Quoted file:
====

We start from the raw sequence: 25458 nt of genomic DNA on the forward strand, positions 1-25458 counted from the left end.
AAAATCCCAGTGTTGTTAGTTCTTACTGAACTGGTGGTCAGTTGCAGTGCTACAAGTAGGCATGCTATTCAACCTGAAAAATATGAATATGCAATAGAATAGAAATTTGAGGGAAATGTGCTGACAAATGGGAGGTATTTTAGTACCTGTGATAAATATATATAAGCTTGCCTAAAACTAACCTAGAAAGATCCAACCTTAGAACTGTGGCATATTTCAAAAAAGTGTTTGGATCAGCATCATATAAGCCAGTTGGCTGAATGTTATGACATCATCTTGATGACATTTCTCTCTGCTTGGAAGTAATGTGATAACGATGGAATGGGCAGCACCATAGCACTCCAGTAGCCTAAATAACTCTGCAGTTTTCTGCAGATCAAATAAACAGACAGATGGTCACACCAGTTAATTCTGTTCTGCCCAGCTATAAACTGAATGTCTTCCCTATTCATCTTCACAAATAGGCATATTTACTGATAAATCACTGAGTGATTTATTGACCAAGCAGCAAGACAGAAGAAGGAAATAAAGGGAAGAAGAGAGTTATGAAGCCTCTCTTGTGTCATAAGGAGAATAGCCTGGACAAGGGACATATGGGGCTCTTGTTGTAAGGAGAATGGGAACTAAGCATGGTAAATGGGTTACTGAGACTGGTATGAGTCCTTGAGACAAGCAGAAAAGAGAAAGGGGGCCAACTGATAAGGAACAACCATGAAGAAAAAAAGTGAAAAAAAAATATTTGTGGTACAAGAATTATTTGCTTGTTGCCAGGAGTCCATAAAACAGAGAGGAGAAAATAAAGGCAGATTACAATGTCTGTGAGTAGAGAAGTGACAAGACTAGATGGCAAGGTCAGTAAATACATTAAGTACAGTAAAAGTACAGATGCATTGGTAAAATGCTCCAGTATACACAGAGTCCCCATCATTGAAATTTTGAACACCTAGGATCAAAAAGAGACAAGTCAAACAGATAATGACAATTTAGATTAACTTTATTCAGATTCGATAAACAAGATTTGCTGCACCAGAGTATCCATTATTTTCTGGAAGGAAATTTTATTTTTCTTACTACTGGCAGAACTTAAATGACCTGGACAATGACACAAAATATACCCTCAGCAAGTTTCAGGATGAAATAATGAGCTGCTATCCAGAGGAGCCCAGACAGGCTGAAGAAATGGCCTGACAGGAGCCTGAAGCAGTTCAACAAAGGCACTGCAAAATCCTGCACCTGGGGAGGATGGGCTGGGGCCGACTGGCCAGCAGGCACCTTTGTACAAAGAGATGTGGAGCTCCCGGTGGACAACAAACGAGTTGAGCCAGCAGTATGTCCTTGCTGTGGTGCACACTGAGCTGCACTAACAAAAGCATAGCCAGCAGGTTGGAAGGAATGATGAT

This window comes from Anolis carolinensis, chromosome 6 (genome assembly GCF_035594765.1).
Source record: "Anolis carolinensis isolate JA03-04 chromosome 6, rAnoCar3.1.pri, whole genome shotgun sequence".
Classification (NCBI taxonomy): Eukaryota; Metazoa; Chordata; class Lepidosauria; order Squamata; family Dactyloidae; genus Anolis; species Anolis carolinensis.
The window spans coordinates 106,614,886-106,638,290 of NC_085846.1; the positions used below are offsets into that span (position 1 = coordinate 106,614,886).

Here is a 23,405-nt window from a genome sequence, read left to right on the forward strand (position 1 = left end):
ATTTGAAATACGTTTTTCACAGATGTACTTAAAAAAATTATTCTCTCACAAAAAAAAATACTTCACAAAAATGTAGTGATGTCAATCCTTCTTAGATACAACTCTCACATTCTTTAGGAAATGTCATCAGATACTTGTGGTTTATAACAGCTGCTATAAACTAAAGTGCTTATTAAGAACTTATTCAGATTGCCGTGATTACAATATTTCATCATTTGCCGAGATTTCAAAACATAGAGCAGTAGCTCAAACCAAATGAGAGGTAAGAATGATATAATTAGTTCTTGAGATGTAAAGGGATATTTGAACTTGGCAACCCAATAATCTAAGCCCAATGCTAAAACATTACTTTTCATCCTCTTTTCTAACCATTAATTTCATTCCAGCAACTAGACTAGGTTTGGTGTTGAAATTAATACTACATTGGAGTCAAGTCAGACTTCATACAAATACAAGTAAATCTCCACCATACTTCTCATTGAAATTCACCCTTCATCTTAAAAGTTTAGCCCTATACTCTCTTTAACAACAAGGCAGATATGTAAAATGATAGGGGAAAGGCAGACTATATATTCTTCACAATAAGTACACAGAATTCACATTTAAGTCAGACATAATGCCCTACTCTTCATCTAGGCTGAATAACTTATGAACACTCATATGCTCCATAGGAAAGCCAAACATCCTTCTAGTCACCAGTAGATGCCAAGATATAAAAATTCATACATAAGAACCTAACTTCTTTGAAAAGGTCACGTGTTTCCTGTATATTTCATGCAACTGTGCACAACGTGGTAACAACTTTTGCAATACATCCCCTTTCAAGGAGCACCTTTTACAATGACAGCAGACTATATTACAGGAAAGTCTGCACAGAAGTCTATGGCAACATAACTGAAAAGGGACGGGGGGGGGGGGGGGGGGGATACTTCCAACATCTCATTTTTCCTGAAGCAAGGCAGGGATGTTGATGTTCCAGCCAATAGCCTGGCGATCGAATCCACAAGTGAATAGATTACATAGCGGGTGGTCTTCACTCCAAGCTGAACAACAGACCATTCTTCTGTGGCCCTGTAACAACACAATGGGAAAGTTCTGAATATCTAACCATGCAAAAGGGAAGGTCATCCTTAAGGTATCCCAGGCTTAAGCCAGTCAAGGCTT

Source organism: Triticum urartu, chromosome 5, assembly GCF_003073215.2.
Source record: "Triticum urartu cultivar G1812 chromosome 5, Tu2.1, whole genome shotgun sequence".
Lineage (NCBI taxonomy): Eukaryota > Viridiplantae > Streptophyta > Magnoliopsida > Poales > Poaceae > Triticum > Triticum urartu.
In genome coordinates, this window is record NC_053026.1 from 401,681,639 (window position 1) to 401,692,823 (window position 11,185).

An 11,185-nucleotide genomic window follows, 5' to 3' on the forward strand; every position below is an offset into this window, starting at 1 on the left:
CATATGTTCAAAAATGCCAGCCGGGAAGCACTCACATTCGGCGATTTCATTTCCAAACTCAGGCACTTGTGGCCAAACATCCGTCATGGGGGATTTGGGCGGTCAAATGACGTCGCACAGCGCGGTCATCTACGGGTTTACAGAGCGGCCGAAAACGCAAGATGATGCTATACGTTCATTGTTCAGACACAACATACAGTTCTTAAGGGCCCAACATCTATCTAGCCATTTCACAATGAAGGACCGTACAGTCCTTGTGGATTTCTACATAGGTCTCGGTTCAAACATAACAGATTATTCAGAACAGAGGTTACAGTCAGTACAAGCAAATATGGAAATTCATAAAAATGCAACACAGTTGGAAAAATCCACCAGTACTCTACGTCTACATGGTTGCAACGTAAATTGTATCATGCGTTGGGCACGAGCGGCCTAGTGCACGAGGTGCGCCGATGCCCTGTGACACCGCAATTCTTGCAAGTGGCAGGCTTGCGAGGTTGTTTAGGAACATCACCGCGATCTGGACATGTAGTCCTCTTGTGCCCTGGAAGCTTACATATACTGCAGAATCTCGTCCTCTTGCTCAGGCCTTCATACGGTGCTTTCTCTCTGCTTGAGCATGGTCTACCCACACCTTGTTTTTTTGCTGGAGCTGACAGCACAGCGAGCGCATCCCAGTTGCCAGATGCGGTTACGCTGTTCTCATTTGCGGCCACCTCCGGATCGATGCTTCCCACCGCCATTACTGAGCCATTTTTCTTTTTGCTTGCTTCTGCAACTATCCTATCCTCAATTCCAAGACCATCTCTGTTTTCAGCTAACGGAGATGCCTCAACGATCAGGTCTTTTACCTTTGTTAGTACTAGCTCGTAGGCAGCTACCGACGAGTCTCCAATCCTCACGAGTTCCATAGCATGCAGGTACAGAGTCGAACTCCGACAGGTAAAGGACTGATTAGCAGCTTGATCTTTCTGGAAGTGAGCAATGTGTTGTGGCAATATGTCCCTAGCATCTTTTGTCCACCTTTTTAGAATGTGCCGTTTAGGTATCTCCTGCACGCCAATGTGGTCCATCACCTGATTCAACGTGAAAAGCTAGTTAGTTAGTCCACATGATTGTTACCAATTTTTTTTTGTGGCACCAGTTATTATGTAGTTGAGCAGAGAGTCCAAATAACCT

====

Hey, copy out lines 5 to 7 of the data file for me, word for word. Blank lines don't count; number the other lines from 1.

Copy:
Classification (NCBI taxonomy): Eukaryota; Metazoa; Chordata; class Lepidosauria; order Squamata; family Dactyloidae; genus Anolis; species Anolis carolinensis.
The window spans coordinates 106,614,886-106,638,290 of NC_085846.1; the positions used below are offsets into that span (position 1 = coordinate 106,614,886).

Here is a 23,405-nt window from a genome sequence, read left to right on the forward strand (position 1 = left end):